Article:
The main tourist attractions of Chipiona are its beaches of fine white sand and clear blue waters, ideal for fishing and nautical sports. Chipiona has a coastline of 12.6 km in length, of which 7.6 km form the four main beaches. All the beaches of Chipiona are of a high standard of cleanliness and accessibility.

The first aid and monitoring services on Chipiona’s beaches are available from Easter until 12 October. Other services are offered during high season, from 15 June until 15 September.


Located between Chipiona (to the border with Sanlúcar) and the Marina, this 3.6 km beach has two approach ramps to assist visitors with physical difficulties, lifeguard services, a first aid centre and toilet facilities.


This 1.5 km beach is located between the Marina and the Castle and includes services such as a first aid centre and wheelchair-accessible toilets, an information point with tannoy, four access ramps, and amphi-buggy chairs.

This beach has been awarded with the Blue Flag of the Clean Seas of Europe.

Las Canteras is situated between the castle and the lighthouse. It is a calm family beach with toilets, first aid services and an approach ramp for wheelchairs.


This beach is located between the lighthouse of Chipiona and the Sanctuary, with a length of 1.7 km. Its golden sands and blue waters make this beach one of the most important beaches of Andalusia and Spain.

This beach has several Services available including first aid and rescue, roilets, amphi-buggy chairs, information point with tannoy, NOVAF vehicles and seven access ramps. It is close to the urban zone, and is the most crowded and perhaps most emblematic beach of Chipiona.


This is situated between the beaches of Regla and the Las Tres Piedras. Its length overall is 2 km. Four footpaths have been installed to preserve the dunes, the natural habitat of chameleons. It has also toilets, first aid, lifeguards and a tannoy. It is regularly awarded the Blue Flag of the Clean Seas of Europe.


Bordering Punta de Camarón, this is the most southerly beach of Chipiona, where you can find the famous Corrales. This sandy-bottomed beach has a length of 2.4 km. It has a direct connection from the Rota-Chipiona highway, with access to the municipal campsite. It has lifeguard and first aid stations, toilets with wheelchair access, and an information point with tannoy.


This beach is located between Pago de la Galerilla and Arroyo Nuevo, by the border with Rota. The beach has two access ramps. The tourist complex is named “Costa Ballena” (Whale Coast) because whales have been spotted offshore here.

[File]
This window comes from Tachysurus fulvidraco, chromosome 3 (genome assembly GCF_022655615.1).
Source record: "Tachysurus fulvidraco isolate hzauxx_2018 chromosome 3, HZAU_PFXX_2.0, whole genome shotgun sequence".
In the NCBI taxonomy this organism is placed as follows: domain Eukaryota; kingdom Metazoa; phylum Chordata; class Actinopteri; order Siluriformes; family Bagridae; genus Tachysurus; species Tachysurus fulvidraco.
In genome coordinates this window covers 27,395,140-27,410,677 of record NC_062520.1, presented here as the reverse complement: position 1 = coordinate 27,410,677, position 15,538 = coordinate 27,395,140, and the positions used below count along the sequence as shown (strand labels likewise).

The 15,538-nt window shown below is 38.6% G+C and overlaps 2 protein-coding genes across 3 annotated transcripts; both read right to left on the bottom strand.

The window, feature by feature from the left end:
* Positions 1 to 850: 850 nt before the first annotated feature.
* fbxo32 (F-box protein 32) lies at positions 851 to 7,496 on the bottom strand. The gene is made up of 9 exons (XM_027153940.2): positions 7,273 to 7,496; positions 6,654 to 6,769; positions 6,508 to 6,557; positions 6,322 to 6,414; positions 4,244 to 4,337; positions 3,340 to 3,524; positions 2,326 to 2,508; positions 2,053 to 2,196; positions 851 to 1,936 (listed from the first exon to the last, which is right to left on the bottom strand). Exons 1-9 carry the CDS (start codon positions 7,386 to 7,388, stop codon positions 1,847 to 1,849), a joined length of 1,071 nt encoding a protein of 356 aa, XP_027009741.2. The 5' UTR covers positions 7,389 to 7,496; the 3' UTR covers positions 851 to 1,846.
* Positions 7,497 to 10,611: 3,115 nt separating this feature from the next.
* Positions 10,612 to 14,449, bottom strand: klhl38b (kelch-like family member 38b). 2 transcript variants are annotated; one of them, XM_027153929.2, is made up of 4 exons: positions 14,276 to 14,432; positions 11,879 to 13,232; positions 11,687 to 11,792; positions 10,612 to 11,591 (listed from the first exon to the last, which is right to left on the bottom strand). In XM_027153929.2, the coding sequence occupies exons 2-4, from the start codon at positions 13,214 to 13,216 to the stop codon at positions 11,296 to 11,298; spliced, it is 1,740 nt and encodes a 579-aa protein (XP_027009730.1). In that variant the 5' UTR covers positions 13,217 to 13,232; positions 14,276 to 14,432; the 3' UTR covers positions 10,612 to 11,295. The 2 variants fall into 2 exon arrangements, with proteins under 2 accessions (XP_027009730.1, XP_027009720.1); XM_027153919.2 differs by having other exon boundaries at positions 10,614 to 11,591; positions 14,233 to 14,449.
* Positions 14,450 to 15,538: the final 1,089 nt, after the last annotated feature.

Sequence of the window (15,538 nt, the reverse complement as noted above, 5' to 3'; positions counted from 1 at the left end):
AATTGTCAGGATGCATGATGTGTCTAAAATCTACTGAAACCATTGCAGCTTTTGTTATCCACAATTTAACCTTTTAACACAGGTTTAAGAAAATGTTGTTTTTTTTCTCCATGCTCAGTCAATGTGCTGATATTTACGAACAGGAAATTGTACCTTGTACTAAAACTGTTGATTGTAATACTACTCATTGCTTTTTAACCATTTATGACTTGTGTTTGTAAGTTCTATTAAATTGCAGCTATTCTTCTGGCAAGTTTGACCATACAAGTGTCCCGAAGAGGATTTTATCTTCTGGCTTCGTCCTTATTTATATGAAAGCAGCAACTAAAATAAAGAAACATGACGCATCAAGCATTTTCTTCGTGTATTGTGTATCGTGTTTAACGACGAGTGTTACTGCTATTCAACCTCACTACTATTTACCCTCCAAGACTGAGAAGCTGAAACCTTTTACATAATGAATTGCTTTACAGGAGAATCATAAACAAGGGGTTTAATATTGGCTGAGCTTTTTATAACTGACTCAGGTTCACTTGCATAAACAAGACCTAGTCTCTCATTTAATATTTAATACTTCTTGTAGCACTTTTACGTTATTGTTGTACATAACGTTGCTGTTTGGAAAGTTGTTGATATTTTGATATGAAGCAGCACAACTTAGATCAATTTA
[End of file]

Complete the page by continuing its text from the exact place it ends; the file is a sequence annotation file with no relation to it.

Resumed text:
Seaweed is high in carbohydrates, proteins, vitamins and especially minerals (up to 30% by volume). It contains 10% more iron and calcium than dairy products. Traditionally, Eastern civilizations have recognized the importance of seaweed as food to strengthen the blood, heart and circulatory system. But not only are these marine plants known and recognized for their nutritious aspects, there is also evidence that they may have antibacterial, antiviral and anticancer effects. It is thought that several types of seaweed reduce the levels of cholesterol, preventing hypertension and atherosclerosis and improving the fat metabolism. In addition, several varieties of seaweed contain natural blood thinners, like Heparin.

The benefits of being wrapped in Seaweed and bathing substantially increase the concentration of active ingredients at the epidermis. A Seaweed treatment helps revitalize the tissues, eliminate fatigue and stress, soothe and balance the skin.

Suspended sea salts, like Sodium or Chlorine, along with minerals such as Iodine, which are present in seaweed and may be deficient in humans, have a beneficial role on the body when in contact with the skin, entering in the blood and lymphatic system.

Telephone (+34) 956 922 367 for further information.


Since ancient times we have had the knowledge of using seawater as well as other components in healing therapies. There are references to the power of the climate and the mud of the Nile Delta in Egyptian papyri. In Ancient Greece it was recommended to use seawater in the form of hot baths and poultices as a treatment for different ailments. It was in Imperial Rome when seawater treatment reached a new height in a large number of forms and applications, but unfortunately these fell into disuse during the Middle Ages.

The interest in the healing properties of seawater was revived during the 18th century and laid the foundations of modern Thalassotherapy: “An optimal process of relaxation, relief and fitness”.

It is a completely natural treatment that respects the human body and is based on the use of the marine environment (seawater, seaweed, climate, etc.). The sea water is collected over a thousand yards offshore and cleaned, sterilized by ultraviolet rays to ensure a perfect maintenance and complete absence of pathogens for subsequent use in therapeutic treatments. It is used at a temperature of 36 º C (body temperature), allowing better absorption through the skin of the elements contained in it, like salts and minerals, beneficial and necessary for health, which are lost through illness, problems or discomfort in the body and for daily life.
For more than one hundred years it has been recognised that the waters of Chipiona are favoured by a high Iodine value which gives it a known healing power.

In the late 19th century various medical specialists, including Dr. Tolosa Latour, conducted a study on Spanish beaches in order to establish the best areas for the first nursing homes in Spain. Chipiona´s “Playa de Regla” was the favourite and was chosen and distinguished by the quality of its waters and its air in relation to winds.